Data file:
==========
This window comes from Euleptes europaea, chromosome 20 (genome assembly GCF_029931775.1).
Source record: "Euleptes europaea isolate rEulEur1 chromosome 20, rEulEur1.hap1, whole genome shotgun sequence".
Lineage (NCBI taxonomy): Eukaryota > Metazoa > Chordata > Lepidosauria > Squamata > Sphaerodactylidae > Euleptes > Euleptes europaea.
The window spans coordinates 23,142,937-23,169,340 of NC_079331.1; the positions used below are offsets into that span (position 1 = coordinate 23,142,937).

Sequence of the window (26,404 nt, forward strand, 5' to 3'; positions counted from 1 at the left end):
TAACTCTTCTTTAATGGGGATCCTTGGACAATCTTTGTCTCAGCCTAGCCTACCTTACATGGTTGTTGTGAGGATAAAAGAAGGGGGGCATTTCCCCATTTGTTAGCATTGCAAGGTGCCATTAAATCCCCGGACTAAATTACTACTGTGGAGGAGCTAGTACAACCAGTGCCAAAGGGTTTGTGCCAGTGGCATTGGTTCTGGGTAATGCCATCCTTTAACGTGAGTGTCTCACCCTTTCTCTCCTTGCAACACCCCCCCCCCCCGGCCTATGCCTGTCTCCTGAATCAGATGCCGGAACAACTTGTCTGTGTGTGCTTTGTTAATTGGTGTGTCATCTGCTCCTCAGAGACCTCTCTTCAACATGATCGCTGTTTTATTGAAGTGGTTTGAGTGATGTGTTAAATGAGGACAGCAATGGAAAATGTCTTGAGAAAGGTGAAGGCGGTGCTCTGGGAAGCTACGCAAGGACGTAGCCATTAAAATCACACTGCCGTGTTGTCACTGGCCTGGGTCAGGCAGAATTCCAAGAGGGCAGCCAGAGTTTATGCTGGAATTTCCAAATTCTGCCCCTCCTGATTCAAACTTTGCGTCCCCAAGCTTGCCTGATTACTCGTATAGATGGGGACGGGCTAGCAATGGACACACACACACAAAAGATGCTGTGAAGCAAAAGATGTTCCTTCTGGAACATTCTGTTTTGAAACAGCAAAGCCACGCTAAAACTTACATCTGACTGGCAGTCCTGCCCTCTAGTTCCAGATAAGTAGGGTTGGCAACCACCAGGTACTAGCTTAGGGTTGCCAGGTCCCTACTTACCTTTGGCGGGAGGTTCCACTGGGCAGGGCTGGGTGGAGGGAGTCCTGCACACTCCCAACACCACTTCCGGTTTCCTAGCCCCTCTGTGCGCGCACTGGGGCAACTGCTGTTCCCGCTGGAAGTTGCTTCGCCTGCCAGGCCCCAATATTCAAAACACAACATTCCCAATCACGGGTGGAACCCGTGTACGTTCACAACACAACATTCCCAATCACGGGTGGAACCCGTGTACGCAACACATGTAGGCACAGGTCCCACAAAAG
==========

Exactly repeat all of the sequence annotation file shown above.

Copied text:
This window comes from Euleptes europaea, chromosome 20 (genome assembly GCF_029931775.1).
Source record: "Euleptes europaea isolate rEulEur1 chromosome 20, rEulEur1.hap1, whole genome shotgun sequence".
Lineage (NCBI taxonomy): Eukaryota > Metazoa > Chordata > Lepidosauria > Squamata > Sphaerodactylidae > Euleptes > Euleptes europaea.
The window spans coordinates 23,142,937-23,169,340 of NC_079331.1; the positions used below are offsets into that span (position 1 = coordinate 23,142,937).

Sequence of the window (26,404 nt, forward strand, 5' to 3'; positions counted from 1 at the left end):
TAACTCTTCTTTAATGGGGATCCTTGGACAATCTTTGTCTCAGCCTAGCCTACCTTACATGGTTGTTGTGAGGATAAAAGAAGGGGGGCATTTCCCCATTTGTTAGCATTGCAAGGTGCCATTAAATCCCCGGACTAAATTACTACTGTGGAGGAGCTAGTACAACCAGTGCCAAAGGGTTTGTGCCAGTGGCATTGGTTCTGGGTAATGCCATCCTTTAACGTGAGTGTCTCACCCTTTCTCTCCTTGCAACACCCCCCCCCCCCGGCCTATGCCTGTCTCCTGAATCAGATGCCGGAACAACTTGTCTGTGTGTGCTTTGTTAATTGGTGTGTCATCTGCTCCTCAGAGACCTCTCTTCAACATGATCGCTGTTTTATTGAAGTGGTTTGAGTGATGTGTTAAATGAGGACAGCAATGGAAAATGTCTTGAGAAAGGTGAAGGCGGTGCTCTGGGAAGCTACGCAAGGACGTAGCCATTAAAATCACACTGCCGTGTTGTCACTGGCCTGGGTCAGGCAGAATTCCAAGAGGGCAGCCAGAGTTTATGCTGGAATTTCCAAATTCTGCCCCTCCTGATTCAAACTTTGCGTCCCCAAGCTTGCCTGATTACTCGTATAGATGGGGACGGGCTAGCAATGGACACACACACACAAAAGATGCTGTGAAGCAAAAGATGTTCCTTCTGGAACATTCTGTTTTGAAACAGCAAAGCCACGCTAAAACTTACATCTGACTGGCAGTCCTGCCCTCTAGTTCCAGATAAGTAGGGTTGGCAACCACCAGGTACTAGCTTAGGGTTGCCAGGTCCCTACTTACCTTTGGCGGGAGGTTCCACTGGGCAGGGCTGGGTGGAGGGAGTCCTGCACACTCCCAACACCACTTCCGGTTTCCTAGCCCCTCTGTGCGCGCACTGGGGCAACTGCTGTTCCCGCTGGAAGTTGCTTCGCCTGCCAGGCCCCAATATTCAAAACACAACATTCCCAATCACGGGTGGAACCCGTGTACGTTCACAACACAACATTCCCAATCACGGGTGGAACCCGTGTACGCAACACATGTAGGCACAGGTCCCACAAAAG